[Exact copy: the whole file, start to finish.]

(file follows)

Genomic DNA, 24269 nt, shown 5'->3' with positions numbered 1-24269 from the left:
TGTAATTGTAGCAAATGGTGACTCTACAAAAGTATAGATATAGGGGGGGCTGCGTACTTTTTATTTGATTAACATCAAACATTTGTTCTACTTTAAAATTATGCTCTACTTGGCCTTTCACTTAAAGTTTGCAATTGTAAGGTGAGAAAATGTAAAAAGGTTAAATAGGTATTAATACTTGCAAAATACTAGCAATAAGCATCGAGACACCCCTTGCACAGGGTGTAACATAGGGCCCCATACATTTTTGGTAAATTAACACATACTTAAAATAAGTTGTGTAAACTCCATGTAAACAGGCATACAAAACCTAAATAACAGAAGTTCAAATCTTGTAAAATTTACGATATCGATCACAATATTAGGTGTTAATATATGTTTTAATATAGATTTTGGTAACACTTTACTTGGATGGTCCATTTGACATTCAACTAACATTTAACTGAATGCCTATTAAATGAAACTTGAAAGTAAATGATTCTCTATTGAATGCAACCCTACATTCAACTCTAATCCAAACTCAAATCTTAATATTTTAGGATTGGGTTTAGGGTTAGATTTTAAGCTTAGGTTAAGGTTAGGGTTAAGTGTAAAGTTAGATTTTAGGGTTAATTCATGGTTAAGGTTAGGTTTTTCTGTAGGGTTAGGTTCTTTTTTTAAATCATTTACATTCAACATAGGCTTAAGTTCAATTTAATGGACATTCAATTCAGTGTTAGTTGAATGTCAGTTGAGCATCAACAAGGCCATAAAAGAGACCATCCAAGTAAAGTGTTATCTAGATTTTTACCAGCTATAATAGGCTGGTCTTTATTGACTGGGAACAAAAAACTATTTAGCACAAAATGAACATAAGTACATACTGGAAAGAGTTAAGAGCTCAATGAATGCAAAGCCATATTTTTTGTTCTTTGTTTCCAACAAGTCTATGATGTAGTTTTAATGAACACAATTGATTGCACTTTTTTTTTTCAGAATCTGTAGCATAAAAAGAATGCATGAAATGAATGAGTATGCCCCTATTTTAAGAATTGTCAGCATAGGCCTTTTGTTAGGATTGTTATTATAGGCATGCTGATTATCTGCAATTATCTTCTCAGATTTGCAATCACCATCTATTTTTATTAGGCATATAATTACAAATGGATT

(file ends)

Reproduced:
Genomic DNA, 24269 nt, shown 5'->3' with positions numbered 1-24269 from the left:
TGTAATTGTAGCAAATGGTGACTCTACAAAAGTATAGATATAGGGGGGGCTGCGTACTTTTTATTTGATTAACATCAAACATTTGTTCTACTTTAAAATTATGCTCTACTTGGCCTTTCACTTAAAGTTTGCAATTGTAAGGTGAGAAAATGTAAAAAGGTTAAATAGGTATTAATACTTGCAAAATACTAGCAATAAGCATCGAGACACCCCTTGCACAGGGTGTAACATAGGGCCCCATACATTTTTGGTAAATTAACACATACTTAAAATAAGTTGTGTAAACTCCATGTAAACAGGCATACAAAACCTAAATAACAGAAGTTCAAATCTTGTAAAATTTACGATATCGATCACAATATTAGGTGTTAATATATGTTTTAATATAGATTTTGGTAACACTTTACTTGGATGGTCCATTTGACATTCAACTAACATTTAACTGAATGCCTATTAAATGAAACTTGAAAGTAAATGATTCTCTATTGAATGCAACCCTACATTCAACTCTAATCCAAACTCAAATCTTAATATTTTAGGATTGGGTTTAGGGTTAGATTTTAAGCTTAGGTTAAGGTTAGGGTTAAGTGTAAAGTTAGATTTTAGGGTTAATTCATGGTTAAGGTTAGGTTTTTCTGTAGGGTTAGGTTCTTTTTTTAAATCATTTACATTCAACATAGGCTTAAGTTCAATTTAATGGACATTCAATTCAGTGTTAGTTGAATGTCAGTTGAGCATCAACAAGGCCATAAAAGAGACCATCCAAGTAAAGTGTTATCTAGATTTTTACCAGCTATAATAGGCTGGTCTTTATTGACTGGGAACAAAAAACTATTTAGCACAAAATGAACATAAGTACATACTGGAAAGAGTTAAGAGCTCAATGAATGCAAAGCCATATTTTTTGTTCTTTGTTTCCAACAAGTCTATGATGTAGTTTTAATGAACACAATTGATTGCACTTTTTTTTTTCAGAATCTGTAGCATAAAAAGAATGCATGAAATGAATGAGTATGCCCCTATTTTAAGAATTGTCAGCATAGGCCTTTTGTTAGGATTGTTATTATAGGCATGCTGATTATCTGCAATTATCTTCTCAGATTTGCAATCACCATCTATTTTTATTAGGCATATAATTACAAATGGATT